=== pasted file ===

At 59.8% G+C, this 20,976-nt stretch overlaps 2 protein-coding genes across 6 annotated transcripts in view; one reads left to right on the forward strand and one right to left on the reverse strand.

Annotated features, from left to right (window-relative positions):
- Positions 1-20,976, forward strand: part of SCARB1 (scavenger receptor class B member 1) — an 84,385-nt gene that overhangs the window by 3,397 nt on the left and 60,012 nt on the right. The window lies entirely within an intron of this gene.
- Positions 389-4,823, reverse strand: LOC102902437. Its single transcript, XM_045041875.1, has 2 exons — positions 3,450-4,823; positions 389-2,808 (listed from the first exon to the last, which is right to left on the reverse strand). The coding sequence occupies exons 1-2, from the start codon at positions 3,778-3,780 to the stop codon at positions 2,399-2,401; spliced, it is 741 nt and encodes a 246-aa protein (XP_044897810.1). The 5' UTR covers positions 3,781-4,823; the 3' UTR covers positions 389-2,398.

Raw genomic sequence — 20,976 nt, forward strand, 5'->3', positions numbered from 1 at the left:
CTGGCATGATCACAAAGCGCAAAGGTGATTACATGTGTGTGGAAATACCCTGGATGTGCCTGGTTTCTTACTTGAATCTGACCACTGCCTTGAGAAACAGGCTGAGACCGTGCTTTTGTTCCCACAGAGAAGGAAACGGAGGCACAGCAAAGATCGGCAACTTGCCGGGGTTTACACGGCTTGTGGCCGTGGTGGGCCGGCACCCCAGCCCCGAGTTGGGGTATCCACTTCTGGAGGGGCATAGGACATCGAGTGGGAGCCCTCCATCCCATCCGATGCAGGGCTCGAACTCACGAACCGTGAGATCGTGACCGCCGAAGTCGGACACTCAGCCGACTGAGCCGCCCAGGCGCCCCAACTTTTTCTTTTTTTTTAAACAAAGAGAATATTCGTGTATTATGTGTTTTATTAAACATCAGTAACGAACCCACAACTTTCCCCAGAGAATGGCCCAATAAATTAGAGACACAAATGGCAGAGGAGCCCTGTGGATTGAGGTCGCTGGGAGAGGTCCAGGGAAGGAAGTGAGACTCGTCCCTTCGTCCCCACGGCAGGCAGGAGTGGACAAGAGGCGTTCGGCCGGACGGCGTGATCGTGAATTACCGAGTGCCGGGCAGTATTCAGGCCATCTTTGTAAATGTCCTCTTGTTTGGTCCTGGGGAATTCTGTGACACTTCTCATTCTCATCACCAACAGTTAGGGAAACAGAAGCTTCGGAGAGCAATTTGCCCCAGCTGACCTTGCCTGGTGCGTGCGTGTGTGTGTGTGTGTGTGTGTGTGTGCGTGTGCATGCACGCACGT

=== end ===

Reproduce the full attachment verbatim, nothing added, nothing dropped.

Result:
At 59.8% G+C, this 20,976-nt stretch overlaps 2 protein-coding genes across 6 annotated transcripts in view; one reads left to right on the forward strand and one right to left on the reverse strand.

Annotated features, from left to right (window-relative positions):
- Positions 1-20,976, forward strand: part of SCARB1 (scavenger receptor class B member 1) — an 84,385-nt gene that overhangs the window by 3,397 nt on the left and 60,012 nt on the right. The window lies entirely within an intron of this gene.
- Positions 389-4,823, reverse strand: LOC102902437. Its single transcript, XM_045041875.1, has 2 exons — positions 3,450-4,823; positions 389-2,808 (listed from the first exon to the last, which is right to left on the reverse strand). The coding sequence occupies exons 1-2, from the start codon at positions 3,778-3,780 to the stop codon at positions 2,399-2,401; spliced, it is 741 nt and encodes a 246-aa protein (XP_044897810.1). The 5' UTR covers positions 3,781-4,823; the 3' UTR covers positions 389-2,398.

Raw genomic sequence — 20,976 nt, forward strand, 5'->3', positions numbered from 1 at the left:
CTGGCATGATCACAAAGCGCAAAGGTGATTACATGTGTGTGGAAATACCCTGGATGTGCCTGGTTTCTTACTTGAATCTGACCACTGCCTTGAGAAACAGGCTGAGACCGTGCTTTTGTTCCCACAGAGAAGGAAACGGAGGCACAGCAAAGATCGGCAACTTGCCGGGGTTTACACGGCTTGTGGCCGTGGTGGGCCGGCACCCCAGCCCCGAGTTGGGGTATCCACTTCTGGAGGGGCATAGGACATCGAGTGGGAGCCCTCCATCCCATCCGATGCAGGGCTCGAACTCACGAACCGTGAGATCGTGACCGCCGAAGTCGGACACTCAGCCGACTGAGCCGCCCAGGCGCCCCAACTTTTTCTTTTTTTTTAAACAAAGAGAATATTCGTGTATTATGTGTTTTATTAAACATCAGTAACGAACCCACAACTTTCCCCAGAGAATGGCCCAATAAATTAGAGACACAAATGGCAGAGGAGCCCTGTGGATTGAGGTCGCTGGGAGAGGTCCAGGGAAGGAAGTGAGACTCGTCCCTTCGTCCCCACGGCAGGCAGGAGTGGACAAGAGGCGTTCGGCCGGACGGCGTGATCGTGAATTACCGAGTGCCGGGCAGTATTCAGGCCATCTTTGTAAATGTCCTCTTGTTTGGTCCTGGGGAATTCTGTGACACTTCTCATTCTCATCACCAACAGTTAGGGAAACAGAAGCTTCGGAGAGCAATTTGCCCCAGCTGACCTTGCCTGGTGCGTGCGTGTGTGTGTGTGTGTGTGTGTGTGTGCGTGTGCATGCACGCACGT